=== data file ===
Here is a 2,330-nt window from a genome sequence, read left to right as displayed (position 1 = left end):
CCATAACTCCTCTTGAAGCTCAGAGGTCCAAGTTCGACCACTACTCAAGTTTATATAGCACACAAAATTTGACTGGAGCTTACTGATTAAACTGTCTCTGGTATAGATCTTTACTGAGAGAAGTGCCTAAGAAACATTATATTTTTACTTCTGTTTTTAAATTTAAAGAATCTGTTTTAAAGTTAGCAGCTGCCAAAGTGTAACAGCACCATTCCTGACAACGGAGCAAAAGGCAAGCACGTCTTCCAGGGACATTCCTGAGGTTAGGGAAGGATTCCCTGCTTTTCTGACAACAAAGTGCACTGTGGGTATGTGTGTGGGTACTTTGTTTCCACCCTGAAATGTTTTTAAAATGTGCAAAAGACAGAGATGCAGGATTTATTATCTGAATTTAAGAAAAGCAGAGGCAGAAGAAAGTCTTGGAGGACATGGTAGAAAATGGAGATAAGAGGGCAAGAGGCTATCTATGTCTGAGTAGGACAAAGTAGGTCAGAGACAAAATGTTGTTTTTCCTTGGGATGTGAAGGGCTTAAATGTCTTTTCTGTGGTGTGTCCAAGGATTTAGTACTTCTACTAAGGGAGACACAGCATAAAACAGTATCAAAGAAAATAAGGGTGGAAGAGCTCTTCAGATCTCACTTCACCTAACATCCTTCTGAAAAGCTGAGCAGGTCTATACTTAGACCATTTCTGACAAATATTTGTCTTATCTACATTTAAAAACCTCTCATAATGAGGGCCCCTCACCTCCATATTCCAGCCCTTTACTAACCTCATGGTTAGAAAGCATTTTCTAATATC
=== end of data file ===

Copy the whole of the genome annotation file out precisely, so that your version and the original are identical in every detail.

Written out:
Here is a 2,330-nt window from a genome sequence, read left to right as displayed (position 1 = left end):
CCATAACTCCTCTTGAAGCTCAGAGGTCCAAGTTCGACCACTACTCAAGTTTATATAGCACACAAAATTTGACTGGAGCTTACTGATTAAACTGTCTCTGGTATAGATCTTTACTGAGAGAAGTGCCTAAGAAACATTATATTTTTACTTCTGTTTTTAAATTTAAAGAATCTGTTTTAAAGTTAGCAGCTGCCAAAGTGTAACAGCACCATTCCTGACAACGGAGCAAAAGGCAAGCACGTCTTCCAGGGACATTCCTGAGGTTAGGGAAGGATTCCCTGCTTTTCTGACAACAAAGTGCACTGTGGGTATGTGTGTGGGTACTTTGTTTCCACCCTGAAATGTTTTTAAAATGTGCAAAAGACAGAGATGCAGGATTTATTATCTGAATTTAAGAAAAGCAGAGGCAGAAGAAAGTCTTGGAGGACATGGTAGAAAATGGAGATAAGAGGGCAAGAGGCTATCTATGTCTGAGTAGGACAAAGTAGGTCAGAGACAAAATGTTGTTTTTCCTTGGGATGTGAAGGGCTTAAATGTCTTTTCTGTGGTGTGTCCAAGGATTTAGTACTTCTACTAAGGGAGACACAGCATAAAACAGTATCAAAGAAAATAAGGGTGGAAGAGCTCTTCAGATCTCACTTCACCTAACATCCTTCTGAAAAGCTGAGCAGGTCTATACTTAGACCATTTCTGACAAATATTTGTCTTATCTACATTTAAAAACCTCTCATAATGAGGGCCCCTCACCTCCATATTCCAGCCCTTTACTAACCTCATGGTTAGAAAGCATTTTCTAATATC